Sunday, August 9, 2009
Craziest Crafts Ever
Finding Five recently Googled and ogled to find the coolest, craziest, most outrageous craft projects on the Web. Many of the wildest creations turned out to be knitted and crocheted and, best of all, some link to patterns! You're welcome--I know you've always wanted a toilet paper scarf.
The 200-Foot Pink Bunny
This ridiculously huge knitting project can be spotted from outer space--for real! Knitted over the course of five years and placed on a Piedmont, Italy mountain as a collaboration between some “giant grandmothers” and the art collective Gelitin, it measures 20 feet high on the sides and comes complete with its knitted “guts” spilling out on one side and a horrified look on its face. People are also allowed to climb around on this bunny (pictures even show people sleeping on it). Want to see it in person? Take your time: The “decaying corpse,” as Gelitin calls it, will be languishing in Piedmont until 2025.
A few years ago, Knitta started "bombing the inner city with vibrant, stitched works of art, wrapped around everything from beer bottles on easy nights to public monuments and utility poles on more ambitious outings." This group, one of my favorite things ever, boasts a membership of “ladies of all ages, nationalities, and… gender.” Now, art collectives all over the country have taken a cue from Knitta and created their own knitted public art, including the JafaGirls’ KnitKnot Tree in Yellow Springs, Ohio that garnered national news coverage.
Crocheted Coral Reef
A combo of crafting and environmental activism, the Hyperbolic Crochet Coral Reef is the brainchild of Christine and Margaret Wertheim, directors of the educational organization Institute for Figuring. The reef—a community project completed by volunteers at workshops around the world—is meant to explore math as well as draw attention to global warming, pollution and endangered sea life. The project stretches thousands of square feet and is currently traveling around the country for exhibited at art galleries and civic centers. It has also spawned “satellite reefs” in the UK, Australia, and Latvia.
Live in a cold area and don’t have a garage? Maybe you should just knit your auto its own sweater. If you own a Volkswagen Bug, there’s a pattern here. New York-based artist Cynthia Ruse also made a cozy out of acrylic yarn, fishing line, and thread for her vehicle as part of the artists’ group COlab’s window display in February. She got a shoutout from the knitting gurus at Lion Brand Yarn.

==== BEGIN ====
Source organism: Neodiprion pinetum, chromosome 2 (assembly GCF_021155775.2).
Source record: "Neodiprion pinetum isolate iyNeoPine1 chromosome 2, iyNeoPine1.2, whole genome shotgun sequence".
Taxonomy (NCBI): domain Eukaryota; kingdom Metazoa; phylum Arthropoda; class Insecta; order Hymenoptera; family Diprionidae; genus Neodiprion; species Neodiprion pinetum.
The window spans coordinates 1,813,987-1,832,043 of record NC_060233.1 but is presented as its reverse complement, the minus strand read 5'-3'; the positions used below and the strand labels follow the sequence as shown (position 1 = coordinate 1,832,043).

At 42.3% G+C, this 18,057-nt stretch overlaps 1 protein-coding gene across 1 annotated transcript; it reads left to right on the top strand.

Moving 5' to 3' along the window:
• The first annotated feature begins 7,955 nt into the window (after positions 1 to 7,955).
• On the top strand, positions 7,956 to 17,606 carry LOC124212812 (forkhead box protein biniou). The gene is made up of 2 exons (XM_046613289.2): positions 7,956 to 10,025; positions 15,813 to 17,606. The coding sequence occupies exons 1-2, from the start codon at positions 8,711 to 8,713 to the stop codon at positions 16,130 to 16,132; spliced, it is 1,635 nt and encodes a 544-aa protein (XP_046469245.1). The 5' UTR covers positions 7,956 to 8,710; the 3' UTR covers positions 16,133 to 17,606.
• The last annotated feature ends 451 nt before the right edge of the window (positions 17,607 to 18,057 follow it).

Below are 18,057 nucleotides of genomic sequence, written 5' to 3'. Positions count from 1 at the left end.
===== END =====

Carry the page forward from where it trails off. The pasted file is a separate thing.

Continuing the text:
Don’t have a car to put in cozy? Never mind, you can just knit the whole car. That’s what English art student Lauren Porter did for her final university project. She created a life-size replica of a Ferrari, consisting of 12 miles of yarn stretched over a steel frame. It took Porter 10 months to complete the project, and a London newspaper dubbed the finished product a “Four-Wool Drive.”
Lizette Greco and her two children collaborate to make some bizarre creations they call “sewn art”: The kids sketch out designs, Greco turns them into stuffed animals. One of my favorites is the See-Through Predator, a recycled fabrics and foam wolf with a transparent belly that holds its “prey”— a little girl, a pig, a bird and a bunny. Another of the family’s wacky projects is one they call South Park Quality Meats, stuffed replicas of butchered meats including frankfurters, hams, a leg of lamb, a tongue, tripe, a goat and two pigs heads.
Childbirth Education Set
Have you been wanting to talk to your kids about the birds and the bees but can’t find the words? Cozy Coleman’s crochet Childbirth Education Doll is meant to do the talking for you. She comes complete with maternity clothes, a baby (the sex of the baby is a surprise) and a detachable placenta. You can buy the doll at Cozy’s Etsy store or if you’re feeling ambitious, just purchase the pattern and make it yourself. But beware: This anatomically correct doll isn’t for the faint of heart—or the inexperienced crocheter.
Toilet Paper Scarf
Want to look like you’re wearing a roll of toilet paper around your neck? Get the free toilet paper scarf pattern here and you’re in business. The “paper” is a white crocheted strip, while the “roll” is plastic needlepoint canvas with brown yarn.
Jessica Polka’s “Specimens”
Jessica Polka sells her crocheted squid, octopus, prawns and other sea creatures inspired by Alertus Seba's 18th-century natural history book Cabinet of Natural Curiosities on Etsy. She also crochets other awesome, nostalgic forms like moustaches and offers several of the patterns on her blog.
The amazing film Coraline might be animated, but the title character’s miniscule sweaters and gloves are real. They’re knit by Indiana-based Althea Crome on impossibly small needles (she makes them herself from stainless steel wire). In addition to Coraline, Crome’s work also has appeared at the Museum of Arts and Design. Her creations are one-twelfth the size of regular garments, or even smaller. Crome calls it “extreme knitting,” (sometimes she goes ultra-tiny for “nano knitting”), and each piece takes months to complete. If you want to buy one, it’ll set you back several hundred dollars or more. Want to try making your own? Crome offers patterns on her Web site.